New York City makes a run for the finish line as it gets set to come to market with over $1 billion of bonds in competitive and negotiated deals on Thursday.
Buyers are watching warily from the sidelines as the deals sell into an uncertain market environment that has investors uneasily watching for clues on the strength of the economy and possible pace of future interest rate hikes.
Jefferies priced New York City's $700 million of tax-exempt fixed-rate general obligation bonds and remarketed $195.45 million of the city’s GOs on Thursday after holding a two-day retail order period.
NYC is also competitively selling $250 million of taxable fixed-rate bonds in two separate offerings on Thursday, consisting of $186.555 million and $63.445 million GOs.
Moody’s Investors Service rates the city’s GOs Aa2, while S&P Global Ratings and Fitch Ratings rate them AA. All three assign stable outlooks.
Since 2008, NYC has sold almost $47 billion of bonds, with the most issuance occurring in 2008 when it sold $6.7 billion of debt. It sold the least amount of bonds in 2011 when it issued $2.7 billion of debt.
There was still a sense of hesitation from the buy side market on Thursday — even as the NYC GO deal was priced 10 basis points cheaper on the long end at 3.70% in 2045.
“I think retail is cautious,” said a New Jersey trader Thursday morning. He said a lot of the recent maturing bond proceeds and coupon payments have “funneled” their way into the volatile equity market.
“There are more net sellers than buyers in the muni market right now,” even though Treasuries were firmer Thursday morning.
“There may be some buying of bonds at a concession to the intrinsic value, but I think you would have to see the Treasury market reverse itself for three or four days to get people off the sidelines,” he explained.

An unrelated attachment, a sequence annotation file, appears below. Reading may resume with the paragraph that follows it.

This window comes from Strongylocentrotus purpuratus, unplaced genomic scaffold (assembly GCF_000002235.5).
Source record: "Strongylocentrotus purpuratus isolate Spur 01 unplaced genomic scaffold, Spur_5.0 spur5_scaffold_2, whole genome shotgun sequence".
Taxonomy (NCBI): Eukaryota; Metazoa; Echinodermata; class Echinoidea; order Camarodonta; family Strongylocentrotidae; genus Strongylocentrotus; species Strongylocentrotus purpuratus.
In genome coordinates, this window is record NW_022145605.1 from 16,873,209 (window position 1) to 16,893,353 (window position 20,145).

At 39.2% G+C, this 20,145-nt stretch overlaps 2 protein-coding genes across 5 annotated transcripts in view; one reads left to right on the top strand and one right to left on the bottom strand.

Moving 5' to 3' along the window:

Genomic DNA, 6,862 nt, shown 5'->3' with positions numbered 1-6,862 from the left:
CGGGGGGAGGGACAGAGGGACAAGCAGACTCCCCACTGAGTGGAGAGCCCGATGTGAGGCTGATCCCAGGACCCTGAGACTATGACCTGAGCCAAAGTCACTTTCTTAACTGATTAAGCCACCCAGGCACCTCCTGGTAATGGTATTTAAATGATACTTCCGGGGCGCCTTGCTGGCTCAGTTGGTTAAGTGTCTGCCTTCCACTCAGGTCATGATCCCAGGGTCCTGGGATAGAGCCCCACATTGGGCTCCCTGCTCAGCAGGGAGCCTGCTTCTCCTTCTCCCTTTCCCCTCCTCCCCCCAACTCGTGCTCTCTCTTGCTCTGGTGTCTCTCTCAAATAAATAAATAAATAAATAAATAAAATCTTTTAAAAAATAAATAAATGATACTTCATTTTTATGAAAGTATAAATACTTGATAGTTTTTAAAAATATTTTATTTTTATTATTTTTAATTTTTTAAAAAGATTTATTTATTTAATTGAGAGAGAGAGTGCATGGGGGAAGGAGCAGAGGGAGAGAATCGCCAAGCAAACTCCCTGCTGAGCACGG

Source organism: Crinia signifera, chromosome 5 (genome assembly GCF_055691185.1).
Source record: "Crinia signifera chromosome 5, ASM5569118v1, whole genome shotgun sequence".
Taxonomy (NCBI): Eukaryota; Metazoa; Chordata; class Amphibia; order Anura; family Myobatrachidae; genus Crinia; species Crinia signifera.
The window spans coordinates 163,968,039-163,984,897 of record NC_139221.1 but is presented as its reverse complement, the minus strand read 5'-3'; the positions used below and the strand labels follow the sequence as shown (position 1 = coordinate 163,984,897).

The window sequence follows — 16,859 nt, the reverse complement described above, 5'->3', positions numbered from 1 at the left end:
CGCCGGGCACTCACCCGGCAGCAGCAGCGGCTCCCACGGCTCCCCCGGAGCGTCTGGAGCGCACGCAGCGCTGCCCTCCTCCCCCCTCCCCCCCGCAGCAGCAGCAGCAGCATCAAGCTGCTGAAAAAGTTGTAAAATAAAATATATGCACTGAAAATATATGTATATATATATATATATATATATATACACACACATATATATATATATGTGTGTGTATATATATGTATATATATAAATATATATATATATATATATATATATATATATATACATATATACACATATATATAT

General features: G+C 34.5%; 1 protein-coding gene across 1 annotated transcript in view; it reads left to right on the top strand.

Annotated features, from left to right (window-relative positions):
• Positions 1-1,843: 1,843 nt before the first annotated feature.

He said the NYC GO deal was less than appealing to traditional buyers.
“It was fairly priced for both the issuer and the buyers, I don’t think it’s cheap or rich, but I don’t think they had the typical amount of substantial demand from retail.”
He attributed retail’s mood to their pining for higher rates.
“I think the way the deals have been, people are saying ‘why buy something on Monday if similar bonds are priced on Thursday and I can get them cheaper?’”
Bond Buyer 30-day visible supply at $7.09B
The Bond Buyer's 30-day visible supply calendar decreased $1.48 billion to $7.09 billion on Thursday. The total is comprised of $2.33 billion of competitive sales and $4.75 billion of negotiated deals.
Previous session's activity
The Municipal Securities Rulemaking Board reported 44,874 trades on Wednesday on volume of $10.19 billion.
California, Texas and New York were the states with the most trades, with the Golden State taking 12.02% of the market, the Empire State taking 11.943%, and the Lone Star State taking 11.073%.
Tax-exempt money market funds saw outflows
Tax-exempt money market funds experienced outflows of $114.8 million, bringing total net assets to $137.90 billion in the week ended Feb. 20, according to The Money Fund Report, a service of iMoneyNet.com.
This followed an outflow of $338.5 million to $138.02 billion in the previous week.
The average, seven-day simple yield for the 197 weekly reporting tax-exempt funds inched up to 0.56% from 0.55% the previous week.
The total net assets of the 826 weekly reporting taxable money funds increased $5.11 billion to $2.665 trillion in the week ended Feb. 19, after an inflow of $14.34 billion to $2.660 trillion the week before.
The average, seven-day simple yield for the taxable money funds increased to 1.02% from 0.99% from the prior week.
Overall, the combined total net assets of the 1,023 weekly reporting money funds increased $5.00 billion to $2.803 trillion in the week ended Feb. 19, after inflows of $14.00 billion to $2.798 trillion in the prior week.
Treasury announces auction details
The Treasury Department Thursday announced these auctions: $45 billion of 182-day bills selling on Feb. 26; $51 billion of 91-day bills selling on Feb. 26; and $22 billion of 364-day bills selling on Feb. 27.
Gary Siegel contributed to this report.
Data appearing in this article from Municipal Bond Information Services, including the MBIS municipal bond index, is available on The Bond Buyer Data Workstation. Click here for a brief tour of the Workstation, or contact Vanessa Kim at 212-803-8474 for more information.